Patrick Murphy doesn’t deny participating in the murder and mutilation of George Jacobs in 1999. On a drunken afternoon back then, Murphy and two friends waylaid Jacobs and his cousin as they passed each other in cars on a road in rural McIntosh County, Oklahoma. After ordering the cousin away, they cut off Jacobs’ genitals and slit his throat, leaving him to bleed to death in a ditch.
According to court records, Murphy confessed to his girlfriend, and he was convicted and sentenced to death in Oklahoma state court. The Oklahoma Court of Appeals upheld the conviction in 2002.
But it’s possible that his conviction doesn’t count. As Murphy argued in a habeas appeal to the 10th U.S. Circuit Court of Appeals at Denver, he’s a member of the Muscogee (Creek) Nation, as was Jacobs, and the murder took place on land that was part of the tribe’s reservation as defined by an 1866 treaty. In August of 2017, the 10th Circuit ruled that Congress never formally disestablished that reservation. Under the complicated maze of jurisdiction that applies in Indian country, that means Murphy should have been tried in federal court.
And that means Murphy’s hail-Mary death penalty appeal could have an even bigger consequence by significantly altering Oklahoma’s legal landscape. The U.S. Supreme Court will hear the case, Royal v. Murphy, in this fall’s term. If it stands, it will shift jurisdiction over 4,600 square miles containing 750,000 people—including most of the city of Tulsa—from Oklahoma state government to, depending on the case, Muscogee (Creek) government or a U.S. attorney’s office. That largely applies to criminal jurisdiction, but civil jurisdiction may be affected as well.
If that happens, prior convictions could be vulnerable to an attack on their jurisdiction. Subject-matter jurisdiction is never waived in Oklahoma, so the age of the case doesn’t matter. Erik Grayless, first assistant district attorney for Tulsa County, says his office estimates that up to 1,000 of its past cases could be vulnerable to such a challenge.
Among lawyers, “this is one of the biggest things in Tulsa right now,” says Grayless. “We’re closely watching it because we’re going to deal suddenly with a bunch of post-conviction cases.”
Before the 10th Circuit’s ruling, few had questioned Oklahoma’s jurisdiction over the area. During the run-up to statehood, the federal government repeatedly passed laws stripping the area’s tribal governments of their powers, as part of pressuring them to Westernize and sell “unused” land to white settlers. By the time Oklahoma became a state in 1907, the land was not being treated as a reservation.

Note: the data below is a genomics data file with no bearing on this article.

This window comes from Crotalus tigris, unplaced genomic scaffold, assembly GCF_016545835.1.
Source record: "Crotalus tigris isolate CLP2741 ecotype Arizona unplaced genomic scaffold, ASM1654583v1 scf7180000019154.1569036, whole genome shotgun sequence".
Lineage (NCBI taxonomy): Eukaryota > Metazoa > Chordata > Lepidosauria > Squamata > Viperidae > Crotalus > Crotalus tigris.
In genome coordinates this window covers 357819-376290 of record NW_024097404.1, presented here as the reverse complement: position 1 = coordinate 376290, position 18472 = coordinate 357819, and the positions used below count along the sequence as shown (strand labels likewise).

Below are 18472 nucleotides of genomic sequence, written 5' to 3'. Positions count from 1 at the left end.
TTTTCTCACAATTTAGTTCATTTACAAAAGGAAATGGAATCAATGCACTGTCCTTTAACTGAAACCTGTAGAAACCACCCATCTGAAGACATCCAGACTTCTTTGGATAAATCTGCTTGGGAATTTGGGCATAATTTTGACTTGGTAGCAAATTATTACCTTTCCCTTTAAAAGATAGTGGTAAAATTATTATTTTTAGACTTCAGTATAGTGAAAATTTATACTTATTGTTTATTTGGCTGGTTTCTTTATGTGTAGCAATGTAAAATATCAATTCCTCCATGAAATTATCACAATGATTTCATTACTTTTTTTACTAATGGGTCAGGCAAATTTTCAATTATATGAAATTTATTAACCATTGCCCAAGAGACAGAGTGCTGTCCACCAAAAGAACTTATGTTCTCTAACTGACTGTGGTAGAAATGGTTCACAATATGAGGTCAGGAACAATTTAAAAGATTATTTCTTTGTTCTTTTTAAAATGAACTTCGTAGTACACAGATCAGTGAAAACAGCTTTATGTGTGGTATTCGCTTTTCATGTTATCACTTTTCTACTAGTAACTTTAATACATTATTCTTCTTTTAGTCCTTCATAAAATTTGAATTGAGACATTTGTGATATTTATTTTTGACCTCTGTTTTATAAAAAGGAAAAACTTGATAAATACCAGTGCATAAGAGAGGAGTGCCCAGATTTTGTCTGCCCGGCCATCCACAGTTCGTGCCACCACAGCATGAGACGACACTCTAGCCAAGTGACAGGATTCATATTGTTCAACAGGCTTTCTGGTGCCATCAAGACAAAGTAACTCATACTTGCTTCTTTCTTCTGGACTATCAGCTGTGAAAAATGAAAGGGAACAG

But popular opinion is not the law. To decide whether the reservation had been disestablished, the 10th Circuit used a legal test handed down by the Supreme Court in 1984’s Solem v. Bartlett. That test looks first at the language of relevant federal laws, and the appeals court found no “express language of cession” in the turn-of-the-century laws dismantling the Muscogee (Creek) government. Evidence from the less important second and third prongs of the test—contemporary history and current demographics—was “mixed,” the 10th said.
The ruling is stayed until the Supreme Court speaks. But if the high court upholds it, there’s a chance that it could open the door for four other Oklahoma tribes to regain their historic boundaries. The Cherokee, Chickasaw, Seminole and Choctaw—collectively known, with the Muscogee (Creek), as the Five Tribes—are on similar legal footing, thanks to similar histories in their relationships to the federal government. If they regain their reservations, Oklahoma says in its certiorari petition, Indian country would cover a full 43 percent of the state and contain 48 percent of its population. (Currently, the Five Tribes’ Indian country covers much less ground—a handful of tribal holdings and lots owned by individual members.)
That’s not at all inevitable. Lindsay Dowell, first assistant attorney general for the Muscogee (Creek) Nation, says each of these tribes would have to have a court do a “historical deep dive” into their own pasts and treaties, which are not identical to her tribe’s. “If it extends to anyone, it extends to them,” says Dowell. “But that would still have to be litigated.”
But Dowell says those other tribes were excited by the ruling—and in a less positive way, so are parts of Oklahoma’s business community. Organizations representing farmers and oil and gas companies filed amicus briefs before the U.S. Supreme Court, expressing concern that they could be taxed and regulated by tribes as well as states.
Dowell is skeptical about those concerns. For one thing, Oklahoma tribes are forbidden from making environmental laws without the state’s permission, thanks to a 2005 law sponsored by Oklahoma Sen. James Inhofe. For another, tribal civil jurisdiction depends on more than where an operation is located. Dowell thinks it would have to be established through litigation or an agreement with the state.
This article was published in the Sepetember 2018 ABA Journal magazine with the title “Indian Boundaries: How a rural murder case could lead to the return of tribal control for nearly half the state of Oklahoma.”